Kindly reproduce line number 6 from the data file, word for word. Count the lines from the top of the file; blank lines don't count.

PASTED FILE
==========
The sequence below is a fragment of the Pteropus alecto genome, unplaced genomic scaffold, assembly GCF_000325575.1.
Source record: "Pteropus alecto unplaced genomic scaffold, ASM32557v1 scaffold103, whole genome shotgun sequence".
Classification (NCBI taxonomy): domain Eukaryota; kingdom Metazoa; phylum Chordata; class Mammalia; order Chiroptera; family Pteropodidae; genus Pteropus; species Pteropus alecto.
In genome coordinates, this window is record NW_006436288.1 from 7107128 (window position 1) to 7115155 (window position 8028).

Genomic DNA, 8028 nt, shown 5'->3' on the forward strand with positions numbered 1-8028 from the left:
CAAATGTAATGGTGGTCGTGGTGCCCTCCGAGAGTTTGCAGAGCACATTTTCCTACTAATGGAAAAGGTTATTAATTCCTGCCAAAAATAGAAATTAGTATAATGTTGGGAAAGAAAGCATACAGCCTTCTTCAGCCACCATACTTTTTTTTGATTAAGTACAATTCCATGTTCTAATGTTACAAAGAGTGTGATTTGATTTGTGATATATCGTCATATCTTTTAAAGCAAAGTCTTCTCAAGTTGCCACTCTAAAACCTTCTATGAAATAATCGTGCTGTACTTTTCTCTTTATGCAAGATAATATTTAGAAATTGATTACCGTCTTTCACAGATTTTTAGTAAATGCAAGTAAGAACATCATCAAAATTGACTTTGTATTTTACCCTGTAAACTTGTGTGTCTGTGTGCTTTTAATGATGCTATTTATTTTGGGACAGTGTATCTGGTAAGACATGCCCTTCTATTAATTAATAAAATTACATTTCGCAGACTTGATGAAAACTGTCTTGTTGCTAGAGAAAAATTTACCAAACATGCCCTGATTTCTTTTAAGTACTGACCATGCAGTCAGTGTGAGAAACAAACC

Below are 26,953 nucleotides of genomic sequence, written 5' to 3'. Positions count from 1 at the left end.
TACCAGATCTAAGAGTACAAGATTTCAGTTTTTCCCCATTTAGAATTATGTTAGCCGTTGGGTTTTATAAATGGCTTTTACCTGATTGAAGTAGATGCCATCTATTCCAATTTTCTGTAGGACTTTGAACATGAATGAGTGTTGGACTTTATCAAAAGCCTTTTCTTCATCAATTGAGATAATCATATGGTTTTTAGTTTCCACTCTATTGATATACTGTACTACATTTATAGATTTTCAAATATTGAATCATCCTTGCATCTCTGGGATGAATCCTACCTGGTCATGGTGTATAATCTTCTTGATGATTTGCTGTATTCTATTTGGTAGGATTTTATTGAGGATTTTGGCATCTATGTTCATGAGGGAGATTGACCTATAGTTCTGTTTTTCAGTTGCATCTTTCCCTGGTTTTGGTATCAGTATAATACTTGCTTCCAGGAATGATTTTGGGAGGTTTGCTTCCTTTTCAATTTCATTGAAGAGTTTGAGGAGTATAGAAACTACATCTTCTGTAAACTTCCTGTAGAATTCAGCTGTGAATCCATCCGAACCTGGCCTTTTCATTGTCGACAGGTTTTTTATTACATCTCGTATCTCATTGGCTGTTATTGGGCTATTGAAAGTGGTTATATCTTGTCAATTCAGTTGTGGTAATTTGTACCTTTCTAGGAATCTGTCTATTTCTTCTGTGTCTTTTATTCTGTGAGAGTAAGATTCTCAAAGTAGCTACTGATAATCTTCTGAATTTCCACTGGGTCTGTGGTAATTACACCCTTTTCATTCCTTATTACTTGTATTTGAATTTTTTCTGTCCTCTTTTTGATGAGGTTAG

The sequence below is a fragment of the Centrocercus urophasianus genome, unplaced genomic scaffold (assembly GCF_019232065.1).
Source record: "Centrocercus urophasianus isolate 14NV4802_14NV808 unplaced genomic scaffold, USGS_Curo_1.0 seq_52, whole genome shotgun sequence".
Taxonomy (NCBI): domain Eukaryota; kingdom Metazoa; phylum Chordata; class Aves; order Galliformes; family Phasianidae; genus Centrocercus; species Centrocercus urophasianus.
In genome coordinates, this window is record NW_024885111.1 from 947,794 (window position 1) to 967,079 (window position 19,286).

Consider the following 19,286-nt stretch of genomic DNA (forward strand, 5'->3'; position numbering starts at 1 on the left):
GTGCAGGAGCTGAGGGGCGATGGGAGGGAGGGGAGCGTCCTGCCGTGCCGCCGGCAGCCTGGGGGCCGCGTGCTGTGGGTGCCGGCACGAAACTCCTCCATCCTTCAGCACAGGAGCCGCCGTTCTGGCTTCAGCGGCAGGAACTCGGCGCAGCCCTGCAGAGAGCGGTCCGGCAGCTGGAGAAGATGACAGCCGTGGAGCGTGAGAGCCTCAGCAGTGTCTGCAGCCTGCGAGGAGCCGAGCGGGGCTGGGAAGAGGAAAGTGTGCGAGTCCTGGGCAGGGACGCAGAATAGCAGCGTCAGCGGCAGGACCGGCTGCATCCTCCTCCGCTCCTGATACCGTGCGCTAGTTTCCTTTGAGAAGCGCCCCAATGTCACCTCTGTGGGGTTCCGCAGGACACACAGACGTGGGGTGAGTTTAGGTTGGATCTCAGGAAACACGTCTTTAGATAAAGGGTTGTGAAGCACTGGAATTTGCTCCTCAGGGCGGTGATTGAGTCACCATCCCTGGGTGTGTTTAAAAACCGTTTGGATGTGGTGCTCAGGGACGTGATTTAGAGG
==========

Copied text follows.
CAAATGTAATGGTGGTCGTGGTGCCCTCCGAGAGTTTGCAGAGCACATTTTCCTACTAATGGAAAAGGTTATTAATTCCTGCCAAAAATAGAAATTAGTATAATGTTGGGAAAGAAAGCATACAGCCTTCTTCAGCCACCATACTTTTTTTTGATTAAGTACAATTCCATGTTCTAATGTTACAAAGAGTGTGATTTGATTTGTGATATATCGTCATATCTTTTAAAGCAAAGTCTTCTCAAGTTGCCACTCTAAAACCTTCTATGAAATAATCGTGCTGTACTTTTCTCTTTATGCAAGATAATATTTAGAAATTGATTACCGTCTTTCACAGATTTTTAGTAAATGCAAGTAAGAACATCATCAAAATTGACTTTGTATTTTACCCTGTAAACTTGTGTGTCTGTGTGCTTTTAATGATGCTATTTATTTTGGGACAGTGTATCTGGTAAGACATGCCCTTCTATTAATTAATAAAATTACATTTCGCAGACTTGATGAAAACTGTCTTGTTGCTAGAGAAAAATTTACCAAACATGCCCTGATTTCTTTTAAGTACTGACCATGCAGTCAGTGTGAGAAACAAACC